2. Then you click on the Network & Internet. 
  3. After that, find out the connection to which you are connected. If you are using the Wi-Fi connection, click on the Wi-Fi, otherwise choose Ethernet. 
  4. Then click on the network, and your IP address will come out in the next window alongside the IPv4 address. 

 

Usually, IP addresses are assigned to users by the ISPs, but even ISPs are assigned IP addresses by the International Assigned Number Authority (IANA). Both the IPv4 and IPv6 IP addresses are given out in a hierarchical order in which IANA is on the top of the hierarchy. IANA provides countries with a block of IP addresses to regional internet registries. After that, these regional registries again divide the assigned IP addresses into smaller blocks and give them to ISP services. Lastly, from the ISP, you are getting a specific IP address for individual devices.

 

Your IP address is basically what other people and the websites are going to see when you are trying to access data from them. The IP address actually works as a fingerprint of what you are doing online. A webpage might store this information in order to learn more about you and your location. On the other hand, this data can be sold to third parties, which can then use it for advertising their products on your web browser. 

One of the great examples of this data storing can be found with Amazon. Once you look for some product on Amazon, it will start to pop up everywhere on the Internet. From your social media platforms to even the blogs and videos you watch on YouTube, every page on the Internet will start showing you that product or the ones that are pretty similar to it. This is known as remarketing, where a company retargets a client or a customer who has already visited a website or a web page of a product. 

Moreover, some countries might have a restriction on certain websites, and thus, you can't open them up using your own IP address. As a result, you need some other IP that is not associated with your country and the region to access the restricted information on the Internet. 

 

You can easily hide your IP address using a simple tool called Virtual Private Network (VPN). When you want to access data from a website, your browser sends a request to the server where the website is being hosted. From there, the information comes back to you, but along the way, the information about your IP address and the geo-location is exchanged a number of times, and it can be easily intercepted by the attackers, government, and nosey advertisers.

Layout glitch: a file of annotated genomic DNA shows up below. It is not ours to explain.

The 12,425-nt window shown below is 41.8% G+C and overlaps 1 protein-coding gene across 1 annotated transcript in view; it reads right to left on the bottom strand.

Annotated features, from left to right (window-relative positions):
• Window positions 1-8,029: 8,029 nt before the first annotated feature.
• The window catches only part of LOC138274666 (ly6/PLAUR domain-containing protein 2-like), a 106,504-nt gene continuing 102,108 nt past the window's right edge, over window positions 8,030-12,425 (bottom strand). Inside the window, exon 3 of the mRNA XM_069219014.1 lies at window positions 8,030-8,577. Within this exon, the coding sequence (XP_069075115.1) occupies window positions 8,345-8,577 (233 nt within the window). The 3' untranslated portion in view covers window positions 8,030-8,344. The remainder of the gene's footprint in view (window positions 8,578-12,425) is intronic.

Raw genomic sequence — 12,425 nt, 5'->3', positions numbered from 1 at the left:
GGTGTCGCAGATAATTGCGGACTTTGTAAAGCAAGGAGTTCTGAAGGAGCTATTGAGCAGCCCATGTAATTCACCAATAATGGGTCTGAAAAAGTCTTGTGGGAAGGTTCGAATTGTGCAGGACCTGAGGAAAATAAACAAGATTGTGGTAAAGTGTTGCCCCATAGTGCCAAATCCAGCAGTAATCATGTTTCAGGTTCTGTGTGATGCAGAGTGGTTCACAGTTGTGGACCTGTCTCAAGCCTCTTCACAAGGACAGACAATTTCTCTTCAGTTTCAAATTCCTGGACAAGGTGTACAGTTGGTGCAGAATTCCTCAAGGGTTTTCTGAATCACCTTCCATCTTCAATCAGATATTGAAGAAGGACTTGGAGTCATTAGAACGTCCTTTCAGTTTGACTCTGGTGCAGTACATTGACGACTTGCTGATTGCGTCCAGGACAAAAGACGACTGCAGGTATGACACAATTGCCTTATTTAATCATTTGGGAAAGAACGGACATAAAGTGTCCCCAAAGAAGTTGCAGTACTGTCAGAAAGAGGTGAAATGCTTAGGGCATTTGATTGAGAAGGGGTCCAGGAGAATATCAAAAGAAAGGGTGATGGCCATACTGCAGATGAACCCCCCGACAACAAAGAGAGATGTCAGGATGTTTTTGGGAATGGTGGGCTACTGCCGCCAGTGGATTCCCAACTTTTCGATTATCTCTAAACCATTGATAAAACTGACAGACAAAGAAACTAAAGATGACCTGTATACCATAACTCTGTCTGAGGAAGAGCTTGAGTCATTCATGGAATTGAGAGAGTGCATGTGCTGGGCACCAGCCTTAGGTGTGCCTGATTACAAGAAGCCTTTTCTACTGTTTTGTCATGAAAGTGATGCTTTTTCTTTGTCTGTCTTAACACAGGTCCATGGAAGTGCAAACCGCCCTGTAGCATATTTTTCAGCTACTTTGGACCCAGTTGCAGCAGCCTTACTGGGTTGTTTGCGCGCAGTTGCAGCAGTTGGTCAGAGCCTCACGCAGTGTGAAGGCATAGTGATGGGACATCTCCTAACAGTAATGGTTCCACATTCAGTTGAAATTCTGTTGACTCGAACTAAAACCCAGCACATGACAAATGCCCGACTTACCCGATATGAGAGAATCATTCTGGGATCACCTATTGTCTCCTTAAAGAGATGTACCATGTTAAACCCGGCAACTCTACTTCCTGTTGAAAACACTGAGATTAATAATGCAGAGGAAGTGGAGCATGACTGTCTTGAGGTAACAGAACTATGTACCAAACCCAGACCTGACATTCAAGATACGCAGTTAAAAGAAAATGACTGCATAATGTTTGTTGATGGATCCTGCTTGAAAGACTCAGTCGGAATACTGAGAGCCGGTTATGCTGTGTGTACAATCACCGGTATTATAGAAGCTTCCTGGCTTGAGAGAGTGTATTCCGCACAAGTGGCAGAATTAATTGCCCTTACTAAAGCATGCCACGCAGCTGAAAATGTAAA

With the use of VPN, one more layer is added to your network, and now your web browser is not in direct contact with the server. Because VPN creates an encrypted tunnel between you and the VPN's server, which then connects to the public Internet and allows you to retrieve the information which you have requested in the first place. The data is passed to your computer using that encrypted tunnel, making sure that no one will be able to intercept your web traffic. Also, this technique makes sure that the observer from whom you are retrieving the information on the Internet will see the IP address of the VPN and not yours. 

Suppose you are in the market searching for a VPN service. In that case, you will find many VPN services providing the basic VPN service along with ad-blocking, malware protection, and other benefits that will make your internet surfing completely anonymous. Due to a large number of VPN providers, we can make out one thing very clearly. People are buying these services as they don't trust the Internet with their IP addresses. Thus, if you are working on some critical project or your emails contain some crucial documents, then you must have a VPN connection to make your connectivity secure and private. 

 

This is what an IP address is all about, and it's a bridge between your machine and the Internet; without the IP address, you won't be able to connect to your favorite websites and access the information that you need. But surfing the suspicious website without keeping your IP address masked could potentially open your machine for web attacks. The Internet is growing at an exceptional rate, and people are using it to their advantage. You don't know the intentions of the other person on whose website you just visited. Thus, IP address masking is essential in the modern era of surfing the Internet. 

Antoniy Yushkevych

Master of word when it comes to technology, internet and privacy. I'm also your usual guy that always aims for the best result and takes a skateboard to work. If you need me, you will find me at the office's Counter-Strike championships on Fridays or at a.yushkevych@monovm.com